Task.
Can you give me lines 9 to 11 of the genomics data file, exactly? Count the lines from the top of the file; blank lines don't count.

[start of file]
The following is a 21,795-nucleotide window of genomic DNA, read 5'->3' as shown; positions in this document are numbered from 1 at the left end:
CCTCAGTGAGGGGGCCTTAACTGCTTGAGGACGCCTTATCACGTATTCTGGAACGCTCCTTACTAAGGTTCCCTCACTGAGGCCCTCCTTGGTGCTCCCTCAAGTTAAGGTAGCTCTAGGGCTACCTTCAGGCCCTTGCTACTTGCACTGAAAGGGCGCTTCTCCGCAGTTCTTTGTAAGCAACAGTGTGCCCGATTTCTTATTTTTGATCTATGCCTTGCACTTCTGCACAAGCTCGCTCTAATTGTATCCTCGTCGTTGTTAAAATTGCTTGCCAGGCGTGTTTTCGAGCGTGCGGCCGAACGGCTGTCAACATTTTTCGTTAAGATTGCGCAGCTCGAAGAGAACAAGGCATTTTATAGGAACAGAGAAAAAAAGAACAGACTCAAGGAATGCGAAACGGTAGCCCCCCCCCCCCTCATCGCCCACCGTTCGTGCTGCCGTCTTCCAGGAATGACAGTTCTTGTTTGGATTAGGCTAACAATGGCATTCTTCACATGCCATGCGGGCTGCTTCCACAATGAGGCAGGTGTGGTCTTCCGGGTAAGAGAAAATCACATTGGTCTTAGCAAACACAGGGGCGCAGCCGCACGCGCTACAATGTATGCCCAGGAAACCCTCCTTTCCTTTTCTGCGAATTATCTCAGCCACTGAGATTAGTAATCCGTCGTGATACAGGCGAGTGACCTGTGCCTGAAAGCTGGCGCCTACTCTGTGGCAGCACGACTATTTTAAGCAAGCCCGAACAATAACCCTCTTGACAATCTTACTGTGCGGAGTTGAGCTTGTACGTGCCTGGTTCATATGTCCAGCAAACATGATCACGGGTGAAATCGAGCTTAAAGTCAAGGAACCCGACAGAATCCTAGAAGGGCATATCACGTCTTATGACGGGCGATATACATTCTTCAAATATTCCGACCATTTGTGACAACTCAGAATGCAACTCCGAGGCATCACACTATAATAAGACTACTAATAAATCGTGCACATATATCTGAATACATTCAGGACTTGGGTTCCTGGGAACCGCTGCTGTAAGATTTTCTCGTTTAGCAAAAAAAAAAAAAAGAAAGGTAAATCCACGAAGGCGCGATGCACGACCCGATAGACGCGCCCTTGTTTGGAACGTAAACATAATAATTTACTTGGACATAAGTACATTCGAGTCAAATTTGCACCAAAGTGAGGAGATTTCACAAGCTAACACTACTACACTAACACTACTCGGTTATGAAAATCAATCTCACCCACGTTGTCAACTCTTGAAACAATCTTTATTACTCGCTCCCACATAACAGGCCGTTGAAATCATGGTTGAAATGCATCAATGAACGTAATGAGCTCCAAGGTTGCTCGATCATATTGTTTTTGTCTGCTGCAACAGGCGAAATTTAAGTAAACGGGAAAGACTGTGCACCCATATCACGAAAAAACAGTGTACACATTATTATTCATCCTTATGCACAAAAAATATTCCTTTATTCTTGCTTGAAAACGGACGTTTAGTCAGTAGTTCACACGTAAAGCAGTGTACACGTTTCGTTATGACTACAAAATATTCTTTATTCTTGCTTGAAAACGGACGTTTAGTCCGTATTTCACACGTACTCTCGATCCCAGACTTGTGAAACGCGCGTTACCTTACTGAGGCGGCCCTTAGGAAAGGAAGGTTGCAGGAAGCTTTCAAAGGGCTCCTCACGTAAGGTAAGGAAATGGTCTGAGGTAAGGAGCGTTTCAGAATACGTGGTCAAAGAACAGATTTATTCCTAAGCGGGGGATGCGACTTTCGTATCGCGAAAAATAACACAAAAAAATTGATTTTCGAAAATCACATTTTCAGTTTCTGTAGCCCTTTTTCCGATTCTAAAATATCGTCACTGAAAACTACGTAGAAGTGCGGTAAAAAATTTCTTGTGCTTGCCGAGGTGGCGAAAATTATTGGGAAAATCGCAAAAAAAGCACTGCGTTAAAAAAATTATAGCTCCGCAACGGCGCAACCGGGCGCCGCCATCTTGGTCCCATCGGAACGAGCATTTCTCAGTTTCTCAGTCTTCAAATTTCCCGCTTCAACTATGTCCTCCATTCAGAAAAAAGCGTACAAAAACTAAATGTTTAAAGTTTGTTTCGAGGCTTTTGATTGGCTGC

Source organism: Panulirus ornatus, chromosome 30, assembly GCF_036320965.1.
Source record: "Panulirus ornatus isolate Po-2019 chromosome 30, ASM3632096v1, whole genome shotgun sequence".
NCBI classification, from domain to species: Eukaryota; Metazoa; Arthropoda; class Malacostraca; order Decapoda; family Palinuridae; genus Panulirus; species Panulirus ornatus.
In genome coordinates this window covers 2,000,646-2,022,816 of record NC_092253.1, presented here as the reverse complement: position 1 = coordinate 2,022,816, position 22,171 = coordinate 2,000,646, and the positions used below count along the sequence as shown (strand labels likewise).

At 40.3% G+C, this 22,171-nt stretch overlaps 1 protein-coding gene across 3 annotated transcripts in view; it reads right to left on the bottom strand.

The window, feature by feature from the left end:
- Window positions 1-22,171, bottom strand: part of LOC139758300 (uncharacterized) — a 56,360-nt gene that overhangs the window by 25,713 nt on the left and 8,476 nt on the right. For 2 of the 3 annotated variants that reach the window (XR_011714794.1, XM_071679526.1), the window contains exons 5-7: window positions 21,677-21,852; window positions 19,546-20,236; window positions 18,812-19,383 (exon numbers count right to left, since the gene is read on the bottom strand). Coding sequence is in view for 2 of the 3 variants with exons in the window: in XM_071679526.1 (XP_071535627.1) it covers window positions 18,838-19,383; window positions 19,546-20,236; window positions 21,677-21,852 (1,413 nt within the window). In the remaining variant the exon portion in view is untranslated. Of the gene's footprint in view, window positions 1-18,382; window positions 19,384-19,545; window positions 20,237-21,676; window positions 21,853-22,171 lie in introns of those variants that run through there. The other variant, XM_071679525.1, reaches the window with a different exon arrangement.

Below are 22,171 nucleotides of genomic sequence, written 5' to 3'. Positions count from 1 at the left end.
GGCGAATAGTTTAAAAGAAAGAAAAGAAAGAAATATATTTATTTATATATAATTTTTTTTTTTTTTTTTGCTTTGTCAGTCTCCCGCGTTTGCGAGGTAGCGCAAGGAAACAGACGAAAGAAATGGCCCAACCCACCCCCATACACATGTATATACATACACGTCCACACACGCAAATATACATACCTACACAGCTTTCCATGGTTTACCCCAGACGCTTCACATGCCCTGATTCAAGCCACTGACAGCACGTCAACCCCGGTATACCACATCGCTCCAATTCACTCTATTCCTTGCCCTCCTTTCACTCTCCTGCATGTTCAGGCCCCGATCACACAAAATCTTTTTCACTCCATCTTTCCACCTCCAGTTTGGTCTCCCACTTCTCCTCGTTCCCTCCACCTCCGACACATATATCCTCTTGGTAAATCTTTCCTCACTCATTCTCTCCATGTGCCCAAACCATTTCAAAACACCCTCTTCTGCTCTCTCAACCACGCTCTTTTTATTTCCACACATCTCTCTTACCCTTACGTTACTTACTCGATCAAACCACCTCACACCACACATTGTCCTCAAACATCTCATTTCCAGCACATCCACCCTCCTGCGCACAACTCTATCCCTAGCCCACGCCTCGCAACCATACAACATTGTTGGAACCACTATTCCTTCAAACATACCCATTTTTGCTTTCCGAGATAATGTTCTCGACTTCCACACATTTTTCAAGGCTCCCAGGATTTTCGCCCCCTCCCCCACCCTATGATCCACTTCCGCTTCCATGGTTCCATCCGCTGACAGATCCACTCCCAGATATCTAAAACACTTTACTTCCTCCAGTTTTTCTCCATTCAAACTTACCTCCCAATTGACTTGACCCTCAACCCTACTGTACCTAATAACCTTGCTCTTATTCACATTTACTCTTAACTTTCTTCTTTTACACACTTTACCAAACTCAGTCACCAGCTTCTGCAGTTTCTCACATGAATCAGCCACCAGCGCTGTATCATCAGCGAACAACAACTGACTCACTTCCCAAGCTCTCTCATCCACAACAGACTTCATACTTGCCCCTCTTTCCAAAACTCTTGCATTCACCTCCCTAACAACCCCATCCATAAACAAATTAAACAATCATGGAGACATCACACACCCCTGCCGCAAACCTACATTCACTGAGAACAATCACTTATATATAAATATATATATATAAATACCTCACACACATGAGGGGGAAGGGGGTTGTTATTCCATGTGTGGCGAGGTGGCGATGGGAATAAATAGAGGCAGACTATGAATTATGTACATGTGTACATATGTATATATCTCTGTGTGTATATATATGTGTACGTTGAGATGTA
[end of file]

- Window positions 1-22,171, bottom strand: part of LOC139758300 (uncharacterized) — a 56,360-nt gene that overhangs the window by 25,713 nt on the left and 8,476 nt on the right. For 2 of the 3 annotated variants that reach the window (XR_011714794.1, XM_071679526.1), the window contains exons 5-7: window positions 21,677-21,852; window positions 19,546-20,236; window positions 18,812-19,383 (exon numbers count right to left, since the gene is read on the bottom strand). Coding sequence is in view for 2 of the 3 variants with exons in the window: in XM_071679526.1 (XP_071535627.1) it covers window positions 18,838-19,383; window positions 19,546-20,236; window positions 21,677-21,852 (1,413 nt within the window). In the remaining variant the exon portion in view is untranslated. Of the gene's footprint in view, window positions 1-18,382; window positions 19,384-19,545; window positions 20,237-21,676; window positions 21,853-22,171 lie in introns of those variants that run through there. The other variant, XM_071679525.1, reaches the window with a different exon arrangement.

Below are 22,171 nucleotides of genomic sequence, written 5' to 3'. Positions count from 1 at the left end.
GGCGAATAGTTTAAAAGAAAGAAAAGAAAGAAATATATTTATTTATATATAATTTTTTTTTTTTTTTTTGCTTTGTCAGTCTCCCGCGTTTGCGAGGTAGCGCAAGGAAACAGACGAAAGAAATGGCCCAACCCACCCCCATACACATGTATATACATACACGTCCACACACGCAAATATACATACCTACACAGCTTTCCATGGTTTACCCCAGACGCTTCACATGCCCTGATTCAAGCCACTGACAGCACGTCAACCCCGGTATACCACATCGCTCCAATTCACTCTATTCCTTGCCCTCCTTTCACTCTCCTGCATGTTCAGGCCCCGATCACACAAAATCTTTTTCACTCCATCTTTCCACCTCCAGTTTGGTCTCCCACTTCTCCTCGTTCCCTCCACCTCCGACACATATATCCTCTTGGTAAATCTTTCCTCACTCATTCTCTCCATGTGCCCAAACCATTTCAAAACACCCTCTTCTGCTCTCTCAACCACGCTCTTTTTATTTCCACACATCTCTCTTACCCTTACGTTACTTACTCGATCAAACCACCTCACACCACACATTGTCCTCAAACATCTCATTTCCAGCACATCCACCCTCCTGCGCACAACTCTATCCCTAGCCCACGCCTCGCAACCATACAACATTGTTGGAACCACTATTCCTTCAAACATACCCATTTTTGCTTTCCGAGATAATGTTCTCGACTTCCACACATTTTTCAAGGCTCCCAGGATTTTCGCCCCCTCCCCCACCCTATGATCCACTTCCGCTTCCATGGTTCCATCCGCTGACAGATCCACTCCCAGATATCTAAAACACTTTACTTCCTCCAGTTTTTCTCCATTCAAACTTACCTCCCAATTGACTTGACCCTCAACCCTACTGTACCTAATAACCTTGCTCTTATTCACATTTACTCTTAACTTTCTTCTTTTACACACTTTACCAAACTCAGTCACCAGCTTCTGCAGTTTCTCACATGAATCAGCCACCAGCGCTGTATCATCAGCGAACAACAACTGACTCACTTCCCAAGCTCTCTCATCCACAACAGACTTCATACTTGCCCCTCTTTCCAAAACTCTTGCATTCACCTCCCTAACAACCCCATCCATAAACAAATTAAACAATCATGGAGACATCACACACCCCTGCCGCAAACCTACATTCACTGAGAACAATCACTTATATATAAATATATATATATAAATACCTCACACACATGAGGGGGAAGGGGGTTGTTATTCCATGTGTGGCGAGGTGGCGATGGGAATAAATAGAGGCAGACTATGAATTATGTACATGTGTACATATGTATATATCTCTGTGTGTATATATATGTGTACGTTGAGATGTA